Fortified maize porridge, beans, vegetables, and a bit of meat — for students at the Kibirizi primary school in the Nyamagabe district of southern Rwanda, this meal is what’s on the menu for lunch every school day.

Julienne, a 15-year-old student at the school, has noticed the difference that fortified maize has made in her own well-being following a program piloted by the World Food Programme (WFP) and the Rockefeller Foundation

She’s felt stronger since eating it, and now her parents want to bring some of it home to feed to her siblings. 

Previously, maize was mostly a source of carbohydrates for the students. Now it carries essential vitamins and minerals. Fortifying food like this has been used for decades as a cheap and proven method of boosting childhood health. But WFP’s initiative underscores a broader fact — well-funded school meal programs are ultimately an exercise in community empowerment, an investment in the future. From conception to consumption, school meal programs help to transform communities. 

Local smallholder farmers receive a stable income by partnering with the government to supply crops to schools for meal programs. Preparing, cooking, transporting, and serving school meals generates jobs for community members. Local families save money when their kids eat at school. Staying well-fed allowed the students to stay focused and healthy throughout the school day, eventually setting them up for a lifetime of success.  

Over the years, benefits accrue. For every $1 invested in school meal programs, communities receive $9 in economic returns, and the non-economic benefits are even greater. This is especially true for young girls like Julienne who are by far the biggest beneficiaries of school meal programs. 

Empowering Girls 

Around the world, girls are structurally excluded from school in ways that boys aren’t. In fact, 129 million girls, including 32 million girls of primary school age, are unable to attend school for reasons that range from the familial and cultural (being put to work or married off at an early age) to the governmental (schools not accommodating girls beyond a certain age) and geopolitical (conflicts and disasters). 

As simple as they seem, school meals can cut through all of these barriers, helping to put girls back in the classroom and facilitating their success. 

Most immediately, they create a financial incentive for sending children to school. Food is often a major household expense and billions of people worldwide struggle to afford a healthy diet. When schools promise nutritious school meals, parents who might otherwise withdraw their daughters might rationalize that it makes more financial sense to let them learn instead. 

This dynamic can also shield girls from early marriage. Globally, 1 in 5 girls is married as a child. If girls are getting nutritious meals at school, while also saving their families money, then the incentives of child marriage — in particular, getting money for your daughter — weaken.

"In Mid and Far Western Nepal, many families don't have enough food and poor parents often struggle to feed their children," Pippa Bradford, WFP Country Director, said when discussing school meal programs in Nepal, a country with one of the highest rates of child marriage in Asia. "A child can't learn if all she's thinking about is her empty stomach. School meals act as an incentive for parents to send their children to school, especially girls, and help to break the cycle of hunger and poverty."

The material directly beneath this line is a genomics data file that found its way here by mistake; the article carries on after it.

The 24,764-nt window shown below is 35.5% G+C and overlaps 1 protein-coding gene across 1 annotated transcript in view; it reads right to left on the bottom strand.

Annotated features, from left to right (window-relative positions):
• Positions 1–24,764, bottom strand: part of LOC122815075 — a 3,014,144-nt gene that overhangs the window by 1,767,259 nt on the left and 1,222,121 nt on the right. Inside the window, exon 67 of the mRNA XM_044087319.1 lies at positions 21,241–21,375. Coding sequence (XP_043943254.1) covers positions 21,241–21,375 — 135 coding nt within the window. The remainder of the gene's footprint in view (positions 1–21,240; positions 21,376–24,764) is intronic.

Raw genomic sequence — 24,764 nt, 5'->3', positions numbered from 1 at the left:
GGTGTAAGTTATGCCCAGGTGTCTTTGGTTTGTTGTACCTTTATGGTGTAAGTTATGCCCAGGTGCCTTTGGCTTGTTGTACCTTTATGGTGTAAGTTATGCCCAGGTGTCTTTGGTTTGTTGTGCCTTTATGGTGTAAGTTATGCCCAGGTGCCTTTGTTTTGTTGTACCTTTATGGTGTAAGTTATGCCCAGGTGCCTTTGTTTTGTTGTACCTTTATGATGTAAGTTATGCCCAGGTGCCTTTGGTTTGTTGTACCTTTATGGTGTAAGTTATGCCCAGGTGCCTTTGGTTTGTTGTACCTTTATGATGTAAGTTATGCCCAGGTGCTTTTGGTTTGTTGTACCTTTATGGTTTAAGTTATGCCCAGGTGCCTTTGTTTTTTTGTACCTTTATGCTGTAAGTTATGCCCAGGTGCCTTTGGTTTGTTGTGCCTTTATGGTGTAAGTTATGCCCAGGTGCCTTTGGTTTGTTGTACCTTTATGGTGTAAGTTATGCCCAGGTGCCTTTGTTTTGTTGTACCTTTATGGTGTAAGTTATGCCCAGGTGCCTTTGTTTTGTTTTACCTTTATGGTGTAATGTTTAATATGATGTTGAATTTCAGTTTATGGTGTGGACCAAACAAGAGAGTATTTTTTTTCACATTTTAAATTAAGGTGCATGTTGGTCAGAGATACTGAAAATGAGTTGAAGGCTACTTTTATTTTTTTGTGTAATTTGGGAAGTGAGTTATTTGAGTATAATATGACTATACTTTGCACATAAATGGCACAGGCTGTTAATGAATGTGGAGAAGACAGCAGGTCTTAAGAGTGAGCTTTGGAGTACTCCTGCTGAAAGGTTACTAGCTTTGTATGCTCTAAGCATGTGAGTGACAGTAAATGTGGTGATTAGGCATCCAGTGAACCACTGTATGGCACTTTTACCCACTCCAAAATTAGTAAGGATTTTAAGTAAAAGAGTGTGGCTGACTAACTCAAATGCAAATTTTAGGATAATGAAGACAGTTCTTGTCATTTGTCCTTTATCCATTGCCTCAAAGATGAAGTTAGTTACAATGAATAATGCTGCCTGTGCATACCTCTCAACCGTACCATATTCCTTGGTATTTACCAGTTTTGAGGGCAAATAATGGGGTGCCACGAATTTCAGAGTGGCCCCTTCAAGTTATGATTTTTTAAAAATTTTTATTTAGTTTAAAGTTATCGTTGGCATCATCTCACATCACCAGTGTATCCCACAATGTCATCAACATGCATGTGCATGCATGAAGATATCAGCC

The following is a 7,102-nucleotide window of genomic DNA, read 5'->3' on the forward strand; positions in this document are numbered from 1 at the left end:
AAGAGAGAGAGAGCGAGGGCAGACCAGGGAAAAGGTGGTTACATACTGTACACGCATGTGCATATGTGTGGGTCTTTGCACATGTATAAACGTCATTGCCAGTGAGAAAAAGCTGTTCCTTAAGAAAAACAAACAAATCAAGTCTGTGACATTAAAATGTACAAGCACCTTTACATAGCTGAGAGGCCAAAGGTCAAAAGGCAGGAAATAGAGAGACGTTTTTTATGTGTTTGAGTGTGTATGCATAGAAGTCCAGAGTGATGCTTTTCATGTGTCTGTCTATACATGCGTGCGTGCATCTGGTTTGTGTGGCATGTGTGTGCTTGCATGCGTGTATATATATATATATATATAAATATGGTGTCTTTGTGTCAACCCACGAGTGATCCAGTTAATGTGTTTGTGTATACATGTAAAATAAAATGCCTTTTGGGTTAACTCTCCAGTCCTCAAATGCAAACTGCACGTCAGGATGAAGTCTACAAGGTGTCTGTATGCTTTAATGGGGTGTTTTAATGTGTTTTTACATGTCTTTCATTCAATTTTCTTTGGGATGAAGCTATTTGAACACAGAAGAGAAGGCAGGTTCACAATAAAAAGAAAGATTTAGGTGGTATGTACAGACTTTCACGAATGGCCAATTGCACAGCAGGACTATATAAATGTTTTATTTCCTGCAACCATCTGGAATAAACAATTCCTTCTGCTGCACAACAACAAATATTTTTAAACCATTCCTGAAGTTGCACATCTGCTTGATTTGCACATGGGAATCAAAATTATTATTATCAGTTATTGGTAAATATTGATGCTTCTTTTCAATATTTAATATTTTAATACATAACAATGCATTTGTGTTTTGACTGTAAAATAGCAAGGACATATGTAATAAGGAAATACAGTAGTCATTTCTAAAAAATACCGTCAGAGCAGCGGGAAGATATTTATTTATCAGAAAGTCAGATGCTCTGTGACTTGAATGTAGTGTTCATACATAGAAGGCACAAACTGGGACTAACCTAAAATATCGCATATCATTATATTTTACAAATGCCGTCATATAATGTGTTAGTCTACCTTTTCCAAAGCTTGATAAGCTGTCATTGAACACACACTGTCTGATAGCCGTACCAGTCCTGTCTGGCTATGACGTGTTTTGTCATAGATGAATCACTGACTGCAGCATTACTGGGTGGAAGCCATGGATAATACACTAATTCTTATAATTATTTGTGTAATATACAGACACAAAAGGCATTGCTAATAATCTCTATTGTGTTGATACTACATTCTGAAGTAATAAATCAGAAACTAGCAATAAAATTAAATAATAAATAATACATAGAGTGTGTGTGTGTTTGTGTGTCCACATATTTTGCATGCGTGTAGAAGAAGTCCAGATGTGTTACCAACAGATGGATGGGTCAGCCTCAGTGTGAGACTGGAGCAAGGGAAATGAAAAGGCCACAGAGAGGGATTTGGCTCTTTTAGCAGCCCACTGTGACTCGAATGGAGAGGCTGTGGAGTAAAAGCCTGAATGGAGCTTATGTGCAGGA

When girls receive encouragement from their parents to stay in school, then a larger constituency for their well-being emerges and gender-specific accommodations such as accessible period products and safety from sexual harassment may be prioritized by schools. 

Schools overall may begin to change because it’s not just that girls are actively barred from learning. They also face discrimination while inside the classroom, where sexist myths about their capacity to engage in STEM, for example, continue to limit their potential. As more girls remain in school and demonstrate their worth, these harmful stereotypes will gradually wane. 

Sometimes catastrophic events such as war or hurricanes prevent girls from attending schools. These disasters can often have drawn-out consequences as families get displaced, schools get ruined, and communities have to rebuild in the aftermath. Returning to school in these contexts can seem like a distant priority.  

But nutritious meals — because they combat hunger — can spur families to get their kids back in school. 

During the COVID-19 pandemic, more than 370 million children lost access to school meals either temporarily or for extended periods of time. This rupture contributed to the soaring rates of hunger seen around the world. But many lunch programs adapted, and their continuity during this public health crisis helped families survive. Now, as schools resume in-person learning, the lifeline of daily meals is helping to restore attendance.

These are the short-term benefits of school meals — keeping girls in the classroom and improving their learning experience. 

But over time, as hundreds of millions of girls pursue higher forms of education, communities and entire societies become transformed. For every extra year of schooling, girls become more financially independent, less likely to be married and have children at a young age, and less likely to face health problems.

In other words, when girls learn, it helps to break the cycle of poverty. 

Disclosure: The World Food Programme and Rockefeller Foundation are funding partners of Global Citizen. 


Defeat Poverty

School Meals: A Lifeline for Girls Long Before the Pandemic

By Joe McCarthy